Gold Standards: Deco, Royal, and Empire Suites
Nowhere in New York is the sense of Manhattan chic more palpable than it is in the three suites that the Carlyle hotel, an Art Deco masterpiece completed in 1930, rebuilt this summer.
For the one-bedroom, $4,000-per-night Deco Suite, New York–based designer Cameron Barnett selected ivory leather chairs, glass cylinder lamps, faux black croc stools, and a whimsical, zebra-striped rug. A custom-built collector’s desk—containing horn-trimmed accessories and paperweights in the shape of Packard convertibles—adds a masculine touch.
The hotel’s $6,000 Royal Suite conjures the intimate feel of a private residence. Set on the 22nd floor, the suite features two bedrooms and baths, a sizable dining room and kitchen, and a living room with lofty ceilings. A fireplace with faux quartz logs warms the living room, where a Steinway piano recalls the days when Bobby Short played in the Café Carlyle.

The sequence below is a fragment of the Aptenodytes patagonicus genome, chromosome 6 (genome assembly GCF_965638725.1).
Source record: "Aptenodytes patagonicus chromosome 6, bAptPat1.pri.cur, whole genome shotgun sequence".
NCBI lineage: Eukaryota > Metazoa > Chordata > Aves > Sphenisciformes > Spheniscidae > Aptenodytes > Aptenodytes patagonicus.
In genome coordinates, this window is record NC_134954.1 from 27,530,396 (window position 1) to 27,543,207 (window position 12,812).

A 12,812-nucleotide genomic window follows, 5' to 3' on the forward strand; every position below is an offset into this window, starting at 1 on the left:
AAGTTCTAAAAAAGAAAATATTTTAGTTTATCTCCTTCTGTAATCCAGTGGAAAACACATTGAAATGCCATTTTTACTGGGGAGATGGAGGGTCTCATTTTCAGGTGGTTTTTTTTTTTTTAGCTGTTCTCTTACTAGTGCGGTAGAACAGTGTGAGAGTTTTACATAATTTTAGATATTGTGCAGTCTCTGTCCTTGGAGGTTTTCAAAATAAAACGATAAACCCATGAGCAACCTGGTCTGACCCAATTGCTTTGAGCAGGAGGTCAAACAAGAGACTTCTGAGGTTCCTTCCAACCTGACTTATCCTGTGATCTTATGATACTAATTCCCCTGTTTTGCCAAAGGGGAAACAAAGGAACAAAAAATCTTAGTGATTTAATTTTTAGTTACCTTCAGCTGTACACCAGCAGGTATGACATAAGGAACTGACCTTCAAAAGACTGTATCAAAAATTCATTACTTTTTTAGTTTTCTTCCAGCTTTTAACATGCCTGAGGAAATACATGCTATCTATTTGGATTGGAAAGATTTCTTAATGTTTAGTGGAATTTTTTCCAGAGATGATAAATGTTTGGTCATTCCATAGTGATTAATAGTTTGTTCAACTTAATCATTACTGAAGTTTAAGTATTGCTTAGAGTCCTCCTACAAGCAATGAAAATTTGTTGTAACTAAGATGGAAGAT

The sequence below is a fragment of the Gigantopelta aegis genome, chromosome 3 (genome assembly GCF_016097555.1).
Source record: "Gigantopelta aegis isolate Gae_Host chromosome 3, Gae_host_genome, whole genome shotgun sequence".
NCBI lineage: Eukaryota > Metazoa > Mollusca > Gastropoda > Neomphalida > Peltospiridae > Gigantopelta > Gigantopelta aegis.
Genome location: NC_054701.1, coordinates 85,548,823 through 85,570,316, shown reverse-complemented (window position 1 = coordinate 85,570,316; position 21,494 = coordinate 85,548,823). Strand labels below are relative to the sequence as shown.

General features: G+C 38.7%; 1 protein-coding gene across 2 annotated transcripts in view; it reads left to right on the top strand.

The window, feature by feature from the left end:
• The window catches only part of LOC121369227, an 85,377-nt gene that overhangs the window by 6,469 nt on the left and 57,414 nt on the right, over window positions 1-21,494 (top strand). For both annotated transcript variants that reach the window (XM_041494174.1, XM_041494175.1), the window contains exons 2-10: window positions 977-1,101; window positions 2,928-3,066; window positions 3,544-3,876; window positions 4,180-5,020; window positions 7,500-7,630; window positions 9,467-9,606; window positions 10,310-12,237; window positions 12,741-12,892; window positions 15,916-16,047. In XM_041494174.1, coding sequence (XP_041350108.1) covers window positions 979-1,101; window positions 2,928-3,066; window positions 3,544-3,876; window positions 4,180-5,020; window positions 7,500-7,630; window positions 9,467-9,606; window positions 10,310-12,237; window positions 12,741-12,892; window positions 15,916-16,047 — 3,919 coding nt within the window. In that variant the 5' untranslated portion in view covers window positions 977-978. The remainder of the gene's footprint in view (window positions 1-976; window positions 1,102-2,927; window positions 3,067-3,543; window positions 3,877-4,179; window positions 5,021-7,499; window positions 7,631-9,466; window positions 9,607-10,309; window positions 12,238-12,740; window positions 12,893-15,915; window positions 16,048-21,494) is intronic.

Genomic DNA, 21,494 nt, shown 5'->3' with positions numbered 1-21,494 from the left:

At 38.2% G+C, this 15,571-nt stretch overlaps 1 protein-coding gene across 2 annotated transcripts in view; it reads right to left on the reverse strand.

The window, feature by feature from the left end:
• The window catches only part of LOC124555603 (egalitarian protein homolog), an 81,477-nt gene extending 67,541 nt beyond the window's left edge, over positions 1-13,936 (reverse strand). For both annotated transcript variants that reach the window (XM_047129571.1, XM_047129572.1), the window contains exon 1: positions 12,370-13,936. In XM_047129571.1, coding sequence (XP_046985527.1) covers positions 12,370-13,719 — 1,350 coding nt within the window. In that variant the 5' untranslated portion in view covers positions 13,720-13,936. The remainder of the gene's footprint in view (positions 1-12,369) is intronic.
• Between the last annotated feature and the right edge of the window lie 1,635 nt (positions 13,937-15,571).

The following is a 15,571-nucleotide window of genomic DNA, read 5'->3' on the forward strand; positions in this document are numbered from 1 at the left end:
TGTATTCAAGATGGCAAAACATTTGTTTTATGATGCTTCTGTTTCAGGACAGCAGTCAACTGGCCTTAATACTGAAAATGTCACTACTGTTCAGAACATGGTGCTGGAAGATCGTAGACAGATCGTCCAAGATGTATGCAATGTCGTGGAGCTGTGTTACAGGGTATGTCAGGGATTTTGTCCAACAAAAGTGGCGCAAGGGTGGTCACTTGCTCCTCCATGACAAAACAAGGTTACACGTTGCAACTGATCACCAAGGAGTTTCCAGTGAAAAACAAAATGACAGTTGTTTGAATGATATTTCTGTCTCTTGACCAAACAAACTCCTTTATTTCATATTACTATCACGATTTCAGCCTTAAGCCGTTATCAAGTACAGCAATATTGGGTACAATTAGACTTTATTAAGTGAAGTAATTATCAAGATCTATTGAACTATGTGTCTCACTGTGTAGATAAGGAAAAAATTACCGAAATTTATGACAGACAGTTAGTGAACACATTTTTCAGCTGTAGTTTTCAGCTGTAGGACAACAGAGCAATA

The Carlyle also hired designer Thierry Despont to create a sensational duplex, one that harks back to the age when the Empire State Building and Rockefeller Center were built. Despont upholstered the walls in cashmere, cerused mahogany wood, boiled wool, and ultrasuede. He also engaged a curator from the Metropolitan Museum of Art to compile two dozen of the finest photographs of the construction boom of the 1920s and 1930s. As managing director Jim McBride observes, "The Empire Suite offers our guests a real sense of what makes New York the greatest city in the world."